Most people are not inclined to steal and most of those people who DO steal videos tend to grow out of it when they get older and begin making more money. I think the movie industry should at least give people a chance rather than label everyone a thief. They might be surprised.
Re: Re: Re:On a Kind of Unrelated Point
Yes. I do find myself growing into buying things more instead of acquiring by other means as I get older. But from my experiences with people I would say that piracy really isn’t a problem. Most people i meet don’t know much about computers and don’t have a clue what bittorrent is! I had a refreshing slap in the face when I spoke to a girl who needed help with her comp and upon inquiry had no clue what even a CPU was! Zounds!
Re: Re: Re: Re:On a Kind of Unrelated Point
Yes. I do find myself growing into buying things more instead of acquiring by other means as I get older.
What I found was that I stopped pirating as I got older. But I did not replace my pirating with purchasing. I just consume far less mindless drivel nowadays.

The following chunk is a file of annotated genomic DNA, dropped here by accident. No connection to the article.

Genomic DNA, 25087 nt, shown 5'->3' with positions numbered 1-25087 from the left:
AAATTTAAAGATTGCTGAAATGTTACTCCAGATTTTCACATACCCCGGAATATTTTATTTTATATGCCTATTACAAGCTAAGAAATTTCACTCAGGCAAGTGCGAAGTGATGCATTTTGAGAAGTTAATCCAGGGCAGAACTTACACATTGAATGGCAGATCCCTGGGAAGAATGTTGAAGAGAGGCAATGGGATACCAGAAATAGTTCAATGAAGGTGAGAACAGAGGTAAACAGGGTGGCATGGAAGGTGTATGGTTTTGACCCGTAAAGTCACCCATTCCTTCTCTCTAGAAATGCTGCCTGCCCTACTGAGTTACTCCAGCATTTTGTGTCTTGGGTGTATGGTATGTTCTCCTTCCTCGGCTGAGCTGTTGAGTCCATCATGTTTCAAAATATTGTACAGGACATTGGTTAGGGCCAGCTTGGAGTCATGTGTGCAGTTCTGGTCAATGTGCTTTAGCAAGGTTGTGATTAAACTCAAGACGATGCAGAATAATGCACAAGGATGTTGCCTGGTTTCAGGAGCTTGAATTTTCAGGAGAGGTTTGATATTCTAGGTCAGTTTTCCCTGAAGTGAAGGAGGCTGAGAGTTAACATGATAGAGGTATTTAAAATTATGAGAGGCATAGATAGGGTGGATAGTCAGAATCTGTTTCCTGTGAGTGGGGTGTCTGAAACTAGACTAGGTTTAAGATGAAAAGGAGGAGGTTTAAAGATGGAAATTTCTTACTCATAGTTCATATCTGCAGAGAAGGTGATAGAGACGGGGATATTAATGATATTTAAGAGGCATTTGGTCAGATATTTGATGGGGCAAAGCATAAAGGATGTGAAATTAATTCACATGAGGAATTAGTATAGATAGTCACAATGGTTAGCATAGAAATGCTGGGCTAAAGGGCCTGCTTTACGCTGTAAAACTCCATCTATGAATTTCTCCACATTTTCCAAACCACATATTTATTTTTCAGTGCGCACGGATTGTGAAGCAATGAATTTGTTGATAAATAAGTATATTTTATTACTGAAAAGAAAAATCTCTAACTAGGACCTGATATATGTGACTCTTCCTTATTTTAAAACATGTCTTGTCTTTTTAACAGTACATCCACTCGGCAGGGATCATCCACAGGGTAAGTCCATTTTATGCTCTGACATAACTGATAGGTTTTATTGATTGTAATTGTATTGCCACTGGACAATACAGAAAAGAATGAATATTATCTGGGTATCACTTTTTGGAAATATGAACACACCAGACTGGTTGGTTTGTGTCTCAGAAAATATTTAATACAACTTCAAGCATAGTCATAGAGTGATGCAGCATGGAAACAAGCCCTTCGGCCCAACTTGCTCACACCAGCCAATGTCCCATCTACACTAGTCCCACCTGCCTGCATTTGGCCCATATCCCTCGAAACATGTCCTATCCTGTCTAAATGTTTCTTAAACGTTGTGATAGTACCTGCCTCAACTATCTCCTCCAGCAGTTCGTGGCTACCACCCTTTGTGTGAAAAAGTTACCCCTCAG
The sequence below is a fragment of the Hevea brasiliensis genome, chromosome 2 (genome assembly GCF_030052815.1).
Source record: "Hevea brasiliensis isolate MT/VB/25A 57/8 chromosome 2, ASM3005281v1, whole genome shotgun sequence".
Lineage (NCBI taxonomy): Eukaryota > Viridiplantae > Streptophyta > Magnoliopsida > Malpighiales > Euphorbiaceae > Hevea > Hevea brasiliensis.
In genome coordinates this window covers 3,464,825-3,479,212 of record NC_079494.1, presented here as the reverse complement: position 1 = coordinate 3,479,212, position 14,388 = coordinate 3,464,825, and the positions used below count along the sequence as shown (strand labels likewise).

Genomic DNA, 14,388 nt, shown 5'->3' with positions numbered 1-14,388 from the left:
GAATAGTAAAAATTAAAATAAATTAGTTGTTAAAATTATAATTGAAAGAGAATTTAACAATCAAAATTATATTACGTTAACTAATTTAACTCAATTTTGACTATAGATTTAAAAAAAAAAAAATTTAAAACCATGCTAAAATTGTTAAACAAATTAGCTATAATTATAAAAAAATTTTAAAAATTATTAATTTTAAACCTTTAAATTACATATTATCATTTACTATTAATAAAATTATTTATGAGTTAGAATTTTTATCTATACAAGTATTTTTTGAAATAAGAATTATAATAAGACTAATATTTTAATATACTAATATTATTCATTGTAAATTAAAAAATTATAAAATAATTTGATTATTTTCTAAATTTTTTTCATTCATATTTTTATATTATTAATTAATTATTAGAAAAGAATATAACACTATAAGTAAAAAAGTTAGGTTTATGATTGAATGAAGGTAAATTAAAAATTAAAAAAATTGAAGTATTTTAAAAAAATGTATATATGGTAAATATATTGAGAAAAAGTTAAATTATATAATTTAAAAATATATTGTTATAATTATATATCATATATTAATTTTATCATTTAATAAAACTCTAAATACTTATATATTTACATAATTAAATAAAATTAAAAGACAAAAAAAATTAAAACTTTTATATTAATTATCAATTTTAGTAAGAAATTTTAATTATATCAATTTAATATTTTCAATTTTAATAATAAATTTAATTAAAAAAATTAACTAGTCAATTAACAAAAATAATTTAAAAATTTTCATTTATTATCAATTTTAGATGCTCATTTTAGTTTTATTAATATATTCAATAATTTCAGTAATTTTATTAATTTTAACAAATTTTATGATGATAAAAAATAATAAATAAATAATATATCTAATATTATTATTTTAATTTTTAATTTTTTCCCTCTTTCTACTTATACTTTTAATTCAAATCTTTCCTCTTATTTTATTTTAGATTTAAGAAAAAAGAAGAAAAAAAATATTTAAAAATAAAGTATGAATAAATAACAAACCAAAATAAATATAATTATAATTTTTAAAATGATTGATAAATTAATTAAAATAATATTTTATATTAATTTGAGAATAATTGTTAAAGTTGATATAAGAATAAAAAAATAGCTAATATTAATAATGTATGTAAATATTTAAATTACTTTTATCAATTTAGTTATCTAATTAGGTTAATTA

(yes, I’m one fo those jackasses who used to go buy stuff after pirating it, yes, we really do exist. Now that I ahve stopped pirating, I have also stopped buying. What a weird coincidence…)
Re: Re: Re:On a Kind of Unrelated Point
“Also, why not make it so only the movie is offered, but you need to buy the disc for the bonus features? I like the bonuses and would gladly fork over the money for a DVD.”
You do realize that all it takes is one pirate to purchase/steal an “original” DVD to allow the bonus features to be available for download, right?
As for quality of pirated versions – you really can’t tell the difference. Of course, being played back on a 109″ television might bring out imperfections… But if you own such a display device, you probably have enough money to afford the storage required for higher quality pirated copies of your movies.
With Netflix, who needs pirated copies? Now they also offer internet viewing of some of their movies, and this is included in the price of a regular Netflix membership.